Wednesday, April 18, 2012
OPERA REVIEW: ARMIDE
Special to TorSun
Pictured: Peggy Kriha Dye,
TORONTO - Long before Xena, Warrior Princess, conquered our airwaves and Joan of Arc lit up the world, there was yet another conquering heroine. Her name was Armide, and she was first glimpsed in Torquato Tasso's epic 16th century poem, Jerusalem Delivered. But it wasn't until she became the heroine of Jean-Baptiste Lully's 1686 opera that fittingly bears her name that she conquered the baroque world and beyond.
And now, she's poised to conquer the world once again, as Opera Atelier reawakens and re-imagines its 2005 production of the classic work, originally mounted in celebration of the company's 20th anniversary. This time out, it is being served up, not only for a Toronto audience, but for audiences at both New York's prestigious Glimmerglass Opera Festival and the Opera Royal in Versailles, where it will make stops later this year. Torontonians got their first opportunity to revisit the revitalized production Saturday at the Elgin and, in the main, it's a winner, with artistic director Marshall Pynkoski assembling an impressive cast to bring the work to life on Gerard Gauci's ever more impressively lavish set.
Playing out according to a libretto by Philippe Quinault, ARMIDE is set in and around Damascus during the first great crusade, at the end of the 11th century, and it opens as the armies of King Hidradot (bass João Fernandes) celebrate victory over the Christian invaders intent on 'saving' the Holy Land. That victory, it seems, is thanks in large part to the efforts of Hidradot's warrior niece, Armide, impressively sung by soprano Peggy Kriha Dye.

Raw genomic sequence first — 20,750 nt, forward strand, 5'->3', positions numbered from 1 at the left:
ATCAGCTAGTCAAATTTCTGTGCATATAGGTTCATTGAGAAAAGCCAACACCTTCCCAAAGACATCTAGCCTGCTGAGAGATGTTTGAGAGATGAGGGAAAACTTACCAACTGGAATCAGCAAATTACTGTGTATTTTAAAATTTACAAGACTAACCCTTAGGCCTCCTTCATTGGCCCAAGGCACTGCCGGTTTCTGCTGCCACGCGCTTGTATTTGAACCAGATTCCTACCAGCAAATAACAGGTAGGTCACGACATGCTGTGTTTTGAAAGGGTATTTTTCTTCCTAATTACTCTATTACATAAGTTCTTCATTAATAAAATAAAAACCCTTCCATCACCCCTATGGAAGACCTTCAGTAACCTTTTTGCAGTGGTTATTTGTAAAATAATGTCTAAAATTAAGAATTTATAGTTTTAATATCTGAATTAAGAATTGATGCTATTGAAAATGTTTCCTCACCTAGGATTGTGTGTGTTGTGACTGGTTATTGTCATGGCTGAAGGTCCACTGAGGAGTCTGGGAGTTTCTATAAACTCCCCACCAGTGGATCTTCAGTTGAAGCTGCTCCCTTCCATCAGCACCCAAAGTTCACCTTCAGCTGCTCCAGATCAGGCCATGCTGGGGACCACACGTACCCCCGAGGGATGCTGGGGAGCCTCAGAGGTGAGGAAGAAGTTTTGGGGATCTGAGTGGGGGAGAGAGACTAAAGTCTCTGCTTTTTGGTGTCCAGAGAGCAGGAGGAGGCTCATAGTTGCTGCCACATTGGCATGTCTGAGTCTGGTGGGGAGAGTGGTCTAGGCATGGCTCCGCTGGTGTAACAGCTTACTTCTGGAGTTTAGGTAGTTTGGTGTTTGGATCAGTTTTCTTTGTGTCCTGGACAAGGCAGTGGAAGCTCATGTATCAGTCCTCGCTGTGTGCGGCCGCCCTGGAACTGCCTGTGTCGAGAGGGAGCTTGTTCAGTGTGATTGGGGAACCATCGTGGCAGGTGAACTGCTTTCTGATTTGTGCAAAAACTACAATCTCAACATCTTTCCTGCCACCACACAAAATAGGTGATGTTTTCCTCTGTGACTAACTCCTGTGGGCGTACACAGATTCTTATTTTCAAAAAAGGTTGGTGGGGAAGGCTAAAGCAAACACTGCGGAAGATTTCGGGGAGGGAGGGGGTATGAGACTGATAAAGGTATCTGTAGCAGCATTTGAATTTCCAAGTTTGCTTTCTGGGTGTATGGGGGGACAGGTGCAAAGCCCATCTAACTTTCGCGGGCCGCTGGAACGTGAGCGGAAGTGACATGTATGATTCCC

But while the city celebrates, Armide broods, despondent she has been unable to subdue the Christian knight Renaud, sung by tenor Colin Ainsworth, who happily reins things in a little from his cloying '05 performance. But after Renaud single-handedly frees a brace of Armide's Christian captives, she pulls out heavy artillery from the sorcery department and enlists all sorts of Moorish magic to help her enslave the errant knight, unwittingly setting herself up for a fall in the process when she finds herself head-over-heels in love with the man she has heretofore despised.
Musically, ARMIDE is rich fare, with conductor David Fallis drawing some impressive work from the Tafelmusik Baroque Orchestra (after it settled into the work) and its Chamber Choir, but dramatically, it's a bit of a stop 'n' start affair, with a plotline heavy on reflective, introspective moments that provide plenty of opportunity for choreographer Jeanette Lajeunesse Zingg and her corps de ballet to strut their stuff.
Happily, Pynkoski draws fine work from the majority of his cast, with sopranos Carla Huhtanen and Meghan Lindsay joining baritones Curtis Sullivan and Vasil Garvanliev to add dramatic depth to the proceedings, before they surrender the stage to tenor Aaron Ferguson and bass-baritone Olivier LaQuerre, who whip things into a perfect comic frenzy injecting some boffo buffa into the proceedings.
Meanwhile Gauci continues to refine his lavish, Persian calligraphy-inspired sets to a point where they fairly shimmer with beauty, setting off the lavish costumes for which Dora Rust D'Eye apparently pillaged Gerrard East seven years ago. Sadly, on opening night Bonnie Beecher's otherwise flawless lighting seemed to be suffering from a bit of premature illumination, opening windows into upcoming scenes before the scene at hand was completely finished — but hopefully, that should work out in subsequent playings. It still remains to be seen whether ARMIDE can conquer the world once again — but Saturday night, she got off to a good start.